- Factory: Casa Fernández Miami
- Wrapper: Nicaraguan Corojo (Jalapa)
- Binder: Nicaragua (Estelí & Jalapa)
- Filler: Nicaragua (Estelí & Jalapa)
- Length: 6 7/8 Inches
- Ring Gauge: 52
- Vitola: Perfecto
- MSRP: $12.95 (Boxes of 10, $129.50)
- Release Date: November 2015
- Number of Cigars Released: 1,500 Boxes of 10 Cigars (15,000 Total Cigars)
- Number of Cigars Smoked For Review: 2
While the cigar looks great, the foot is a different color than the wrapper, a bit lighter on both samples I smoked. Aroma from the wrapper is mainly leather with some saltiness, cedar and a touch of dark chocolate. The foot smells like some of the Drew Estate infused aging rooms: an artificial Cocoa Puffs-like chocolate with just a touch of saltiness. I pick up some of the artificial cocoa in the cold draw, but it’s far less than from the foot, and that sweetness is joined by vanilla and some canned cranberry sauce. The flavors are incredibly even, changing ever so slightly as I take a few additional cold draws.
There’s a nice toasty and sweet start to the Sindicato Miami Edition 2015. The flavor is medium-full with cedar followed by black pepper and a generic toastiness with some burnt hot chocolate towards the finish. Once the nipple burns down, the ash becomes super firm. Flavor-wise, it’s toasty with oak, cedar, an overripe raspberry, nuttiness and some white pepper. Through the nose, there’s some creaminess and popcorn. The construction is fantastic with the ash burning evenly and holding firm along with a very good draw.
Into the second third of the Sindicato Miami Edition 2015, the saltiness picks up a lot. There’s meatiness, Worcestershire sauce and burnt butter—pretty close to an actual entrée. I find some mild blueberry through the nose along with some red pepper towards the finish of the nose. Construction remains fantastic with the exception of a slightly decreasing smoke production. Flavor is medium-full and the strength is medium plus.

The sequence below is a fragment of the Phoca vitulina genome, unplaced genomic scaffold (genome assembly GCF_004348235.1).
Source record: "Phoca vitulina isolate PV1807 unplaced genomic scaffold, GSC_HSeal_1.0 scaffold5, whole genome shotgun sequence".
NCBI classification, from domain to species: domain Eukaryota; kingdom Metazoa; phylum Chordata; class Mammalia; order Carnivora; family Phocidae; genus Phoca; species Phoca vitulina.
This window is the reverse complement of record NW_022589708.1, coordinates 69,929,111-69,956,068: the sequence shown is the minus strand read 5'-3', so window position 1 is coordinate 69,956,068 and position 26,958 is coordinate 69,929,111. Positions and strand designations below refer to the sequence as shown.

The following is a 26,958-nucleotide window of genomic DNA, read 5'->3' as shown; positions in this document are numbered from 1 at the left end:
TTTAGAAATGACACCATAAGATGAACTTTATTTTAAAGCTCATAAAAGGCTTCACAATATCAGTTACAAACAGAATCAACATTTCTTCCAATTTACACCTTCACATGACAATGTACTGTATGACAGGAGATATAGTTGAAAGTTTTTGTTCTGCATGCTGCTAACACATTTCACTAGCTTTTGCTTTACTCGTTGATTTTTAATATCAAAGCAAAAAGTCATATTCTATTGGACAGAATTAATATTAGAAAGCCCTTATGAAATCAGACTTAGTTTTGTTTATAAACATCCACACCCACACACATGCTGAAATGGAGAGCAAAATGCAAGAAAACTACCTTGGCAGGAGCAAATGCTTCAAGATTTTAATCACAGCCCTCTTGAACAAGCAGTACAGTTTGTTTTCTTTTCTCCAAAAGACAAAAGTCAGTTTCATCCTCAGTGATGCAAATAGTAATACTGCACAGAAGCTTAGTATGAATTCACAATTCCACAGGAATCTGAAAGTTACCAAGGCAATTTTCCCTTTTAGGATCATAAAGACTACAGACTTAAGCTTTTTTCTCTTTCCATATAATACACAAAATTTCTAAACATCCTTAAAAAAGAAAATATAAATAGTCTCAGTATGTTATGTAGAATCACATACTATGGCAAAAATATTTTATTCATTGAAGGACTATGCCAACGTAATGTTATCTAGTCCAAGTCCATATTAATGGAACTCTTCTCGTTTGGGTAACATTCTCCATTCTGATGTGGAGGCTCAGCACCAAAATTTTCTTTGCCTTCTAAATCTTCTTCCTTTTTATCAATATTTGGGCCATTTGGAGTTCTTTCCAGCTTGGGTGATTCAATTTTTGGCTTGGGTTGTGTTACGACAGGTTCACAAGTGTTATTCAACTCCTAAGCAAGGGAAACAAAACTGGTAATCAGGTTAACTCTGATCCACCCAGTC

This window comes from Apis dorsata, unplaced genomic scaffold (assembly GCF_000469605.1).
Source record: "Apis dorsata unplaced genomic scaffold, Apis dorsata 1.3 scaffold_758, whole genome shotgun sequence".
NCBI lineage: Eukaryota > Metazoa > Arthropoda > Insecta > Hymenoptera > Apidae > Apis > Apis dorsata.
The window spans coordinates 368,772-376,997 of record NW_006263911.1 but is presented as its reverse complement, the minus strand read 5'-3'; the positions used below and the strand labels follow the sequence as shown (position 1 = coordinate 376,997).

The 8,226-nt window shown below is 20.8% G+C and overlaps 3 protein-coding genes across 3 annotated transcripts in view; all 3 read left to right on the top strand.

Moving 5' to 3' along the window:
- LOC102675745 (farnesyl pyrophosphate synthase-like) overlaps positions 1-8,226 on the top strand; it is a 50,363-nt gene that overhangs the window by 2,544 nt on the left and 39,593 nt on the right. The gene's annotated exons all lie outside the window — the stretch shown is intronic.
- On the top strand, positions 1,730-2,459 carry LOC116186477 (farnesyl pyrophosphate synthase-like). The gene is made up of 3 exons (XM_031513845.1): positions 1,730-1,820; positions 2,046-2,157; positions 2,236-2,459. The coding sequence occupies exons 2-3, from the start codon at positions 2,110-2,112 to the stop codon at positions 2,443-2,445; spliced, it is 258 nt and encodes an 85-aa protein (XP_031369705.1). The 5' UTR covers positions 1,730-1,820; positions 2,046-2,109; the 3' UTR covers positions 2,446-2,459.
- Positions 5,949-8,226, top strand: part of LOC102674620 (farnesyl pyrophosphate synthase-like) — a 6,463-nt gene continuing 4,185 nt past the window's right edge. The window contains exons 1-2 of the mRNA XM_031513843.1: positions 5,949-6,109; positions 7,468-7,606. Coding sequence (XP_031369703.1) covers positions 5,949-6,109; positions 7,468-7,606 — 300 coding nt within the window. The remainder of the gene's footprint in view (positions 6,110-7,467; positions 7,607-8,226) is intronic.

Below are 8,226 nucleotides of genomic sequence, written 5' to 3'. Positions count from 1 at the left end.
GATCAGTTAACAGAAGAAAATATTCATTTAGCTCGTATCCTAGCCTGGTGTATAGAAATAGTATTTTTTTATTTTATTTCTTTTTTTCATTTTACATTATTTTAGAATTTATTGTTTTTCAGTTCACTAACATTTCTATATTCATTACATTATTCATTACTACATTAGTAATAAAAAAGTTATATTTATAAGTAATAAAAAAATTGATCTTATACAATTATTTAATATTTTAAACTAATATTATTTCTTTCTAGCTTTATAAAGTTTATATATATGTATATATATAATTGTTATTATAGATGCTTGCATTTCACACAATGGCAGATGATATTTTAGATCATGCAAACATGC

While the Sindicato Miami Edition was burning quite quick for the first two thirds, it slows down quite a bit burn-wise in the final third. Flavor-wise, the Worcestershire sauce remains, but it’s now overshadowed by a creaminess and joined by some creaminess. The pepper removes itself in the nose and manages to allow a faint hint of grapefruit through to emerge. On both cigars the final third takes nearly twice as long as the first two thirds did combined.
- I’m a bit surprised we haven’t seen Sindicato try to radically rebrand itself, though a part of me could understand if many of the owners of the company have no interest in spending any more on Sindicato. But, the company continues to advertise and have a sizable presence at the IPCPR Convention & Trade Show, so the support is still there to an extent. Regardless, it needs a different message in my opinion as whatever the first one was has not worked.
- One of the apparent issues some had with Sindicato and others is the concept of a cigar brand also being owned by a retailer. A valid point, but considering some of the biggest names—Altadis U.S.A., Davidoff, Fuente/Ashton and General Cigar Co. have their own retail stores, as well as smaller companies like Elogio, Illusione and all of Boutiques United (formerly House of Emilio), the argument gets a bit inconsistent.
- This is the second new cigar in a row I’ve smoked from Casa Fernández Miami that I’ve been impressed with, something I could not say this time a year ago.
- Strength is medium-full, but never particularly aggressive.
- Final smoking time ended up being a lengthy one hour and 40 minutes thanks to the final third.
- Casa Fernández advertises on halfwheel. Corona Cigar Co. is an owner in Sindicato, it also advertises on halfwheel.
- Cigars for this review were sent to halfwheel by Sindicato.
- Site sponsor Corona Cigar Co. has the Sindicato Miami Edition in stock.
Sindicato entered the world with as much criticism as any cigar company I’ve ever witnessed and it didn’t help that the inaugural blends weren’t particularly compelling. The intention was to compete with cigar companies much larger and as such price seemed to be the largest selling point. The exclusivity of value priced cigars changed with the launch of the Sindicato brand, not to say that any of the eponymous line has been overpriced, it’s simply not a value cigar. As for the Sindicato Miami Edition, it wasn’t the greatest cigar I’ve ever smoked, but there’s no glaring flaws outside of an off-colored foot. This is a good cigar and my favorite of Sindicato’s entries to date.